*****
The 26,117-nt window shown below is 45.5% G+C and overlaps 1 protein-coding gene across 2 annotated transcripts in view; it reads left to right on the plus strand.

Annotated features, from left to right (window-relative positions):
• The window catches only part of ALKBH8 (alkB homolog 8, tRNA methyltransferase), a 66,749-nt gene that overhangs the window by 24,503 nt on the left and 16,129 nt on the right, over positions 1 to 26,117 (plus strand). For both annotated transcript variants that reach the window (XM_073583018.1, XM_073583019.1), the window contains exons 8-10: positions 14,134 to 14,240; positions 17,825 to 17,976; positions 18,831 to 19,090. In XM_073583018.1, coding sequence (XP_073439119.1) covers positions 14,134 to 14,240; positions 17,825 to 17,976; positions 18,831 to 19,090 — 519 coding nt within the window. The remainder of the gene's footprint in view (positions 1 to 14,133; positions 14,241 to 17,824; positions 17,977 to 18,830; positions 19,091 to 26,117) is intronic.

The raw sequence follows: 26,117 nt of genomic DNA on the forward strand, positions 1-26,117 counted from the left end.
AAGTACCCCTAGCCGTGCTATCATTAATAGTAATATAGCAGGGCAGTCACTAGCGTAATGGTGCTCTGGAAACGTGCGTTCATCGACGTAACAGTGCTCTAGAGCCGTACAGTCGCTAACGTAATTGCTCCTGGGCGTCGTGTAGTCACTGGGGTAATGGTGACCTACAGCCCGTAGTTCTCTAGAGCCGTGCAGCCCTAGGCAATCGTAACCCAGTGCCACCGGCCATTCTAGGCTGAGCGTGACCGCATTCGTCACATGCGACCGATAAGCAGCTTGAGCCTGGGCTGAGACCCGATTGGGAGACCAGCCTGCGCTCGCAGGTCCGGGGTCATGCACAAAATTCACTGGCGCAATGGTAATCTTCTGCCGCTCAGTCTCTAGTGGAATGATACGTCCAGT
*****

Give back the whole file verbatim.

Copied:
The 26,117-nt window shown below is 45.5% G+C and overlaps 1 protein-coding gene across 2 annotated transcripts in view; it reads left to right on the plus strand.

Annotated features, from left to right (window-relative positions):
• The window catches only part of ALKBH8 (alkB homolog 8, tRNA methyltransferase), a 66,749-nt gene that overhangs the window by 24,503 nt on the left and 16,129 nt on the right, over positions 1 to 26,117 (plus strand). For both annotated transcript variants that reach the window (XM_073583018.1, XM_073583019.1), the window contains exons 8-10: positions 14,134 to 14,240; positions 17,825 to 17,976; positions 18,831 to 19,090. In XM_073583018.1, coding sequence (XP_073439119.1) covers positions 14,134 to 14,240; positions 17,825 to 17,976; positions 18,831 to 19,090 — 519 coding nt within the window. The remainder of the gene's footprint in view (positions 1 to 14,133; positions 14,241 to 17,824; positions 17,977 to 18,830; positions 19,091 to 26,117) is intronic.

The raw sequence follows: 26,117 nt of genomic DNA on the forward strand, positions 1-26,117 counted from the left end.
AAGTACCCCTAGCCGTGCTATCATTAATAGTAATATAGCAGGGCAGTCACTAGCGTAATGGTGCTCTGGAAACGTGCGTTCATCGACGTAACAGTGCTCTAGAGCCGTACAGTCGCTAACGTAATTGCTCCTGGGCGTCGTGTAGTCACTGGGGTAATGGTGACCTACAGCCCGTAGTTCTCTAGAGCCGTGCAGCCCTAGGCAATCGTAACCCAGTGCCACCGGCCATTCTAGGCTGAGCGTGACCGCATTCGTCACATGCGACCGATAAGCAGCTTGAGCCTGGGCTGAGACCCGATTGGGAGACCAGCCTGCGCTCGCAGGTCCGGGGTCATGCACAAAATTCACTGGCGCAATGGTAATCTTCTGCCGCTCAGTCTCTAGTGGAATGATACGTCCAGT